Oregon-based Arcimoto, better known for its three-wheeled 75 mph (120 km/h) FUV electric vehicles, has shown off a new version of its Mean Lean Machine (MLM). The newest update to the still-under-development electric bike-class vehicle sees new suspension and other structural as well as functional upgrades.

The original MLM prototype was first unveiled in February. Arcimoto presented it as an evolution in bicycles, pushing e-bikes further with more stability and utility.

But this wasn’t any old electric trike. It used a drive by wire system where the pedals activated a generator. Instead of a chain or belt like a typical bicycle, electricity flowed via wires from the pedal generator to the motor, making a pit stop at the battery and controller along the way.

We’ve seen pedal generators on e-trikes before, and we’ve also seen e-bikes that can recharge themselves when used on a trainer and engaging their regenerative braking. But we’d never seen anything like what Arcimoto built in the MLM prototype.

Arcimoto’s design for the original MLM prototype also made heavy use of tilting technology likely gleaned from Arcimoto’s acquisition of Tilting Motor Works last year.

arcimoto mlm cybertrike

Now we’re getting our first look at Arcimoto’s second MLM prototype, known as the Cybertrike. The company revealed that this new e-trike will be the mid-level model as part of a three-tiered product strategy.

According to the company:

“The base model ‘Sidewinder’, mid-line ‘Cybertrike’ and high end true ‘Mean Lean Machine’ will offer customers a range of capabilities at key e-bike market price points.

Arcimoto founder and CEO Mark Frohnmayer explained further while praising the design team behind the MLM:

The MLM team has really outdone themselves with this Cybertrike Edition prototype. The team has continued to refine the ride experience, dial in the industrial design of the chassis, as well as provision for best-in-class carrying capacity, and it will provide us with invaluable testing and marketing data as we push towards the release of the first Mean Lean Machines later this year. I remain confident that this product will be in a field of its own, while also opening up the bicycle class to a much wider audience.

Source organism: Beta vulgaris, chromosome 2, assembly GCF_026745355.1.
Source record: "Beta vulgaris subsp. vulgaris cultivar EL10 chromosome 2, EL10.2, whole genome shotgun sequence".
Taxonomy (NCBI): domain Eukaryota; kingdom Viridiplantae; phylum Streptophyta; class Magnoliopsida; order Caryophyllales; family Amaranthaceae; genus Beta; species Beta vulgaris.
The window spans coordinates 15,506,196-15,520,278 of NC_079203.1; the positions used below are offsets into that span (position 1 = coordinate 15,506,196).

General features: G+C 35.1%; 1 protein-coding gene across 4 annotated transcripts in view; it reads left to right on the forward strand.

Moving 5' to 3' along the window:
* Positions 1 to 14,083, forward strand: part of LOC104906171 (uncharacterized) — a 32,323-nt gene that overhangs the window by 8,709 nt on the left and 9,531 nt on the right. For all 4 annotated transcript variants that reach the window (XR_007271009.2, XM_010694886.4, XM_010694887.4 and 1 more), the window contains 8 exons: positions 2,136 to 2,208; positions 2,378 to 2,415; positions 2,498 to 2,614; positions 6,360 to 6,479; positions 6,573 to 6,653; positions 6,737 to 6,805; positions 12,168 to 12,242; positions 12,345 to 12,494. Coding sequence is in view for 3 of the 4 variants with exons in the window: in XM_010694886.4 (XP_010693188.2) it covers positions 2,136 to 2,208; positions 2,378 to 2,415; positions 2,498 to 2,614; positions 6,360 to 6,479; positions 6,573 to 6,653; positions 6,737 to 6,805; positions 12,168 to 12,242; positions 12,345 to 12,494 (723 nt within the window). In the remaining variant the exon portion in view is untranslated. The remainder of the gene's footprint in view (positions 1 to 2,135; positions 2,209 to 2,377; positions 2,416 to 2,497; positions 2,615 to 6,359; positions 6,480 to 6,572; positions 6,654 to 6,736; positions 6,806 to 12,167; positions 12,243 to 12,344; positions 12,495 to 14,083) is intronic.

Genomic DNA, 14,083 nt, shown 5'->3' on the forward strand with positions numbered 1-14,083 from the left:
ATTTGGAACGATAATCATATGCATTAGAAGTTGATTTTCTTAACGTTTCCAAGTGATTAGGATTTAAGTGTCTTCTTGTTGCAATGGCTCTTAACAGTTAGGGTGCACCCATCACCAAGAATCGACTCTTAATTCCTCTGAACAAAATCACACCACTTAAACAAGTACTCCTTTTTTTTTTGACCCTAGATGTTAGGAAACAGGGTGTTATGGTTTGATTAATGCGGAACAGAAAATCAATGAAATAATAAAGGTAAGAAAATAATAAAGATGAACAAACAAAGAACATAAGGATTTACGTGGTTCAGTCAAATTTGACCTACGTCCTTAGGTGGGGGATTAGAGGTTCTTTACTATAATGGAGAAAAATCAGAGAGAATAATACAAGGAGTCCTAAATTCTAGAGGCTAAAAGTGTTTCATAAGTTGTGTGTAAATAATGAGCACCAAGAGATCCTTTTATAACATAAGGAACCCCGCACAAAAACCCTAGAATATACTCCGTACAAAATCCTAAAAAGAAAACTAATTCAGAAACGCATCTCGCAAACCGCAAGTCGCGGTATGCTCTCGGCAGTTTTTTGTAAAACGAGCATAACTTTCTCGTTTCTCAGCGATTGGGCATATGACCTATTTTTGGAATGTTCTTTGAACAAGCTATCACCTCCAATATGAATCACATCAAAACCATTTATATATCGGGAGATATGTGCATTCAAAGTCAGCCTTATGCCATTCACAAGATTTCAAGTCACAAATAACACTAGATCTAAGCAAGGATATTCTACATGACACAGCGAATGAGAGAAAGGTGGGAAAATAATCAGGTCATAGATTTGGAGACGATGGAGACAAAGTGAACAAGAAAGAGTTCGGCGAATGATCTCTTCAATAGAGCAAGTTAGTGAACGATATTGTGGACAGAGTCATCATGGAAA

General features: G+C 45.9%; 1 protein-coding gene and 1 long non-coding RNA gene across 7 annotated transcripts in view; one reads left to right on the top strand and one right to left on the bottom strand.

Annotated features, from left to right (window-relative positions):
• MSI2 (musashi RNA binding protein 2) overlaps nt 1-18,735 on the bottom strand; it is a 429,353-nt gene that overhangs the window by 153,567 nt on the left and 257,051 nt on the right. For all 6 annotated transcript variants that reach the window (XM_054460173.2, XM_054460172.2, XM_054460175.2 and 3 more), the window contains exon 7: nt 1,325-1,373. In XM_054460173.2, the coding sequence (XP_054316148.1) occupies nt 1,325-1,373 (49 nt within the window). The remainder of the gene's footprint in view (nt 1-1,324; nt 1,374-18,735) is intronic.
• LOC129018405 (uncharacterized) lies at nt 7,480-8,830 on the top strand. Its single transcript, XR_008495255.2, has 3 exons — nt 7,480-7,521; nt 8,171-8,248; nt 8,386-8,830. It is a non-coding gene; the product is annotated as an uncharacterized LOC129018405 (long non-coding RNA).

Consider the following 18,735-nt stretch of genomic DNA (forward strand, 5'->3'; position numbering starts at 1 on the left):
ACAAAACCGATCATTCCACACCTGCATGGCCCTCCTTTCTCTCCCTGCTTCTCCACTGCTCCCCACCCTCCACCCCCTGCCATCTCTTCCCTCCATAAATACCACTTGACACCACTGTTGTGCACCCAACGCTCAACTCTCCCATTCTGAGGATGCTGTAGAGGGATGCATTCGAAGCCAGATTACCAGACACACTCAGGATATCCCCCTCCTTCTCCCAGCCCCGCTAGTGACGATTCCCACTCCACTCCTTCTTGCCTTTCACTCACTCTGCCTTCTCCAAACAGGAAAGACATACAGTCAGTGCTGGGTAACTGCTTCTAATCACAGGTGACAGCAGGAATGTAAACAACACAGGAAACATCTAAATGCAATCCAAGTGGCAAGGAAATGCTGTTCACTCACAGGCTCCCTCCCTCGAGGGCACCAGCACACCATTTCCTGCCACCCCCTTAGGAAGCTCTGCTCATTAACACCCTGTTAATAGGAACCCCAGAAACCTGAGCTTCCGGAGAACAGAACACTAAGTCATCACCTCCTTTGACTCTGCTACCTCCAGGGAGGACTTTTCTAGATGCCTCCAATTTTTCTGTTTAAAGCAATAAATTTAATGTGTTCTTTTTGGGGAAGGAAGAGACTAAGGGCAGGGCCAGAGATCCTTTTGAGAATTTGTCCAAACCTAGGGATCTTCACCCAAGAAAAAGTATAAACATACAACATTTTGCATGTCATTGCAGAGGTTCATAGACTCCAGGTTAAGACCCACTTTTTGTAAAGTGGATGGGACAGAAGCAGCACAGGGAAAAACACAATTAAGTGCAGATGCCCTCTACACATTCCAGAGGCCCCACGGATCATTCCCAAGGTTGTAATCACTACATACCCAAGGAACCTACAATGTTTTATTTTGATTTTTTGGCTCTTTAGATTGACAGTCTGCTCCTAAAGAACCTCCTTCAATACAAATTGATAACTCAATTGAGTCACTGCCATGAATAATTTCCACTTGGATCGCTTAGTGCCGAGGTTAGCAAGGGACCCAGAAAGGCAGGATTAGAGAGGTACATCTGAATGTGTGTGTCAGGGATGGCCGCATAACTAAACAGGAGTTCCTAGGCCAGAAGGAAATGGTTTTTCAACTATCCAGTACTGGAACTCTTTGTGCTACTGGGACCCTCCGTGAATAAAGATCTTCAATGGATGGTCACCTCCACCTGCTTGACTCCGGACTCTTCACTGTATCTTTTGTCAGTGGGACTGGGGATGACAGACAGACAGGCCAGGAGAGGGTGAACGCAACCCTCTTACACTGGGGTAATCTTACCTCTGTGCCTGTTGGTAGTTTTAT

arcimoto mlm cybertrike

Key differences in the Cybertrike include major improvements in the suspension, the first packaging study of Arcimoto’s MicroFutureDrive, and carbon-fiber wheels. The company says that it plans to build copies of this prototype iteration for on-road marketing and testing purposes.

While we’re getting a better look at the updated design on a prototype that looks closer to a retail product than the first model we saw, there are still many unanswered questions.

We know each of the three wheels will have a hub motor and that it will allow the MLM to offer torque vectoring, something that is also currently being tested for rollout on Arcimoto’s larger FUVs. But we don’t know how much power each motor will offer in the MLM, nor do we have any hard specs on speed, range, battery capacity or other key e-bike figures.

We’ve previously heard that the company is targeting a massive range rating of 200 miles (322 km), though that will supposedly require additional auxiliary batteries to be installed on the trike.

We also don’t know what the vehicle will weigh, though the carbon fiber wheels seem to indicate that Arcimoto is attempting to drop the weight as much as possible.

For now, those already interested in getting on the waiting list for the MLM can plop down a refundable $100 deposit toward the yet-unknown purchase price.

As we wait to learn more about the MLM and hopefully see a production version soon, let’s hear your thoughts on this wild new vehicle in the comments section below.

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About the Author

Micah Toll

Micah Toll is a personal electric vehicle enthusiast, battery nerd, and author of the Amazon #1 bestselling books DIY Lithium Batteries, DIY Solar Power, The Ultimate DIY Ebike Guide and The Electric Bike Manifesto.

The e-bikes that make up Micah’s current daily drivers are the $999 Lectric XP 2.0, the $1,095 Ride1Up Roadster V2, the $1,199 Rad Power Bikes RadMission, and the $3,299 Priority Current. But it’s a pretty evolving list these days.

You can send Micah tips at Micah@electrek.co, or find him on Twitter, Instagram, or TikTok.